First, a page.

About the Indian Ocean Dipole

The Indian Ocean Dipole (IOD) is a coupled ocean and atmosphere phenomenon in the equatorial Indian Ocean that affects the climate of Australia and other countries that surround the Indian Ocean basin (Saji et al. 1999).

The IOD is commonly measured by an index that is the difference between sea surface temperature (SST) anomalies in the western (50°E to 70°E and 10°S to 10°N) and eastern (90°E to 110°E and 10°S to 0°S) equatorial Indian Ocean. The index is called the Dipole Mode Index (DMI). The map below shows the east and west poles of the IOD for November 1997; a positive IOD year.

A positive IOD period is characterised by cooler than normal water in the tropical eastern Indian Ocean and warmer than normal water in the tropical western Indian Ocean (see map below for an example of a typical positive IOD SST pattern). A positive IOD SST pattern has been shown to be associated with a decrease in rainfall over parts of central and southern Australia. For more information about Australian rainfall patterns during positive IOD years click here.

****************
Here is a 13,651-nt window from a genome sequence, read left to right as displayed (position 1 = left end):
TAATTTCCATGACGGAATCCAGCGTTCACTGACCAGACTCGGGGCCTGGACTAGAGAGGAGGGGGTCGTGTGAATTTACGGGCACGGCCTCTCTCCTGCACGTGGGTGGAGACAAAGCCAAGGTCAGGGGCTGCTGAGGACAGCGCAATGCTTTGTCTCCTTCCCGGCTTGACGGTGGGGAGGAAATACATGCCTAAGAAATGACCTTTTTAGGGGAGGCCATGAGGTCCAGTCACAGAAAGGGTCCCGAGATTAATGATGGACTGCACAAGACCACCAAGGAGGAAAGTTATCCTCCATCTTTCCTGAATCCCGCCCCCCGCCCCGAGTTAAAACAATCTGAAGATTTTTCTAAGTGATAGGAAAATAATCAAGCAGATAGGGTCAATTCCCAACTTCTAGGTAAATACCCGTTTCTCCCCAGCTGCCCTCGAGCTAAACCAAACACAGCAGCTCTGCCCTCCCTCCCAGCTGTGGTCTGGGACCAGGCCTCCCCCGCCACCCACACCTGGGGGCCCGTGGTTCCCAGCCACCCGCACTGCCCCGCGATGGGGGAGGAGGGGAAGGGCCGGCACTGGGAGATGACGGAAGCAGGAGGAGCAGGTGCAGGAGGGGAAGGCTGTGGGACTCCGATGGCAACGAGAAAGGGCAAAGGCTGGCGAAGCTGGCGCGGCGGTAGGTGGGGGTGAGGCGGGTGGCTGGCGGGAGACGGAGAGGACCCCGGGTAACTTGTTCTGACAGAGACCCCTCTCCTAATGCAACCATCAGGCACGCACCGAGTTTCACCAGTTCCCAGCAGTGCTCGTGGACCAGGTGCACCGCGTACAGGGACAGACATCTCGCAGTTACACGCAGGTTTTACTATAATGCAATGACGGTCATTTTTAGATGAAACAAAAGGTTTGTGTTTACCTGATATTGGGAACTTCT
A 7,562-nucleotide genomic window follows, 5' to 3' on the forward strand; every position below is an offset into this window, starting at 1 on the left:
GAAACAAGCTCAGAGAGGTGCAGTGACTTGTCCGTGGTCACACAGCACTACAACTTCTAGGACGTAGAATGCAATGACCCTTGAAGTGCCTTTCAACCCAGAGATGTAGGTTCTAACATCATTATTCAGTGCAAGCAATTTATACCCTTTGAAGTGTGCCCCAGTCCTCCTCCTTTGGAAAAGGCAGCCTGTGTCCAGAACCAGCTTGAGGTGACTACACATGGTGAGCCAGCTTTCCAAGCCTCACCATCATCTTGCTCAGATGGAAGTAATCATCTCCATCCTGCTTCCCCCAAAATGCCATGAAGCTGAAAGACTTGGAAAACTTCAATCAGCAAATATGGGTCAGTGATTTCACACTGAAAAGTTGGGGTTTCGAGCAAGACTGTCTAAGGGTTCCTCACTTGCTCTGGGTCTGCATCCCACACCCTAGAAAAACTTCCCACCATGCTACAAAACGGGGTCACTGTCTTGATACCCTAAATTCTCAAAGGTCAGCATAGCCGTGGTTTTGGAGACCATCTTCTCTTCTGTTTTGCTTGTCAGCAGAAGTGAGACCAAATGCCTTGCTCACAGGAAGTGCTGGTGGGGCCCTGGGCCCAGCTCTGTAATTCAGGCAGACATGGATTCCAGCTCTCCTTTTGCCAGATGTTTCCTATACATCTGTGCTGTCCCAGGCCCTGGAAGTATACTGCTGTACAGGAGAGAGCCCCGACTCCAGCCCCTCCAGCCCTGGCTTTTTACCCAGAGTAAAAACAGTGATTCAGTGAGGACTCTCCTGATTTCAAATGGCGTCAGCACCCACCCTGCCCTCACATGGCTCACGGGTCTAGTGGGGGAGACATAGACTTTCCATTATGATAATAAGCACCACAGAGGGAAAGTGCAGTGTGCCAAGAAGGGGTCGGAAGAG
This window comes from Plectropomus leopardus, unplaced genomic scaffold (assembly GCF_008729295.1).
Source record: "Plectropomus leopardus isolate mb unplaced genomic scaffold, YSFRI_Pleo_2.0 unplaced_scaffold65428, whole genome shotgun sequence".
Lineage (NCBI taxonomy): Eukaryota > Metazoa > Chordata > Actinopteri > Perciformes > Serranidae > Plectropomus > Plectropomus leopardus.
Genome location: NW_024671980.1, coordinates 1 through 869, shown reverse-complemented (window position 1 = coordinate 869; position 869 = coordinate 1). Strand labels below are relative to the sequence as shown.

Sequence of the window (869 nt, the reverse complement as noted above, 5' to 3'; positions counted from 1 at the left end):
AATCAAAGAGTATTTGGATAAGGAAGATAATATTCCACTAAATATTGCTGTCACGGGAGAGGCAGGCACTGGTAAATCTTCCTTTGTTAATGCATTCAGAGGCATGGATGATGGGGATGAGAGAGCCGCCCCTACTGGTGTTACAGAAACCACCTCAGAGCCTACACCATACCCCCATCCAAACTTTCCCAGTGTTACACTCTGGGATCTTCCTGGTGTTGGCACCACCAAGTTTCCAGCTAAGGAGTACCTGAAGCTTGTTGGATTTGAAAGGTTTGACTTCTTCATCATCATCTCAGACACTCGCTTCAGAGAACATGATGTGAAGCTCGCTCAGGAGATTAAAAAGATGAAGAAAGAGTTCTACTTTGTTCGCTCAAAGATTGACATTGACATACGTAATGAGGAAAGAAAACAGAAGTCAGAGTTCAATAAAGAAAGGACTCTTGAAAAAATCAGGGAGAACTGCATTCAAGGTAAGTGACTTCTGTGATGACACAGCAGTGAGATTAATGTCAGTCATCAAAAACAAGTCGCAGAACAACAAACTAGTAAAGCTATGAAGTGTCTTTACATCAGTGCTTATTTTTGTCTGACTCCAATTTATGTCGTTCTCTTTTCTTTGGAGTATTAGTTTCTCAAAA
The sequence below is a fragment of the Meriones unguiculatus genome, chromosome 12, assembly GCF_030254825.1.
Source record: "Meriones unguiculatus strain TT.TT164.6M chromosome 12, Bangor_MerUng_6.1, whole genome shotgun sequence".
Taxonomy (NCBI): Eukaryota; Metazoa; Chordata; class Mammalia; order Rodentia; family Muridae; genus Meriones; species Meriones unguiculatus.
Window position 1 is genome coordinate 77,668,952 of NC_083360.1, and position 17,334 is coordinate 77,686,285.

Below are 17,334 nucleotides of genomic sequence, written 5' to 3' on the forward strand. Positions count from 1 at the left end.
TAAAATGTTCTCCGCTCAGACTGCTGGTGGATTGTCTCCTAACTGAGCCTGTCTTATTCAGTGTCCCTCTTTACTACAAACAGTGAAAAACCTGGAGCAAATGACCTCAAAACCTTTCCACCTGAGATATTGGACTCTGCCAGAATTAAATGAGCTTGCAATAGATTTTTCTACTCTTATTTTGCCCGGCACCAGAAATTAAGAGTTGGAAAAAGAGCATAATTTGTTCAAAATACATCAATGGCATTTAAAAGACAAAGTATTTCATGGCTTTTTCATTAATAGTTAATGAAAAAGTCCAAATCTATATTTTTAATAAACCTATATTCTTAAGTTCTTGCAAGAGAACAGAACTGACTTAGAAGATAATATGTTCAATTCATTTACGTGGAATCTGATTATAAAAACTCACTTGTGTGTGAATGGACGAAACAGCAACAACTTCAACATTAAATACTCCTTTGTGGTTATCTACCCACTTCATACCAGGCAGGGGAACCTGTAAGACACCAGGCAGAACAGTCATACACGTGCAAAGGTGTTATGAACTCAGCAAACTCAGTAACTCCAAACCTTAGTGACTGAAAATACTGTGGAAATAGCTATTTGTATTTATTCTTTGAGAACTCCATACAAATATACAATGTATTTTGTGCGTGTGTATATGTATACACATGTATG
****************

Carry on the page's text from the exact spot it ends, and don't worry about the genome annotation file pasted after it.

Conversely, a negative IOD period is characterised by warmer than normal water in the tropical eastern Indian Ocean and cooler than normal water in the tropical western Indian Ocean. A negative IOD SST pattern has been shown to be associated with an increase in rainfall over parts of southern Australia. For more information about Australian rainfall patterns during negative IOD years click here.

Map of Indian Ocean
Figure 1: Map shows departures from average ocean surface temperatures in November 1997 at the height of the 1997 positive IOD event. The east and west poles of the IOD are marked with black boxes.

References

Saji N.H., Goswami B.N., Vinayachandran P.N., Yamagata T., 1999: A dipole mode in the tropical Indian Ocean, Nature, 401, 360-363.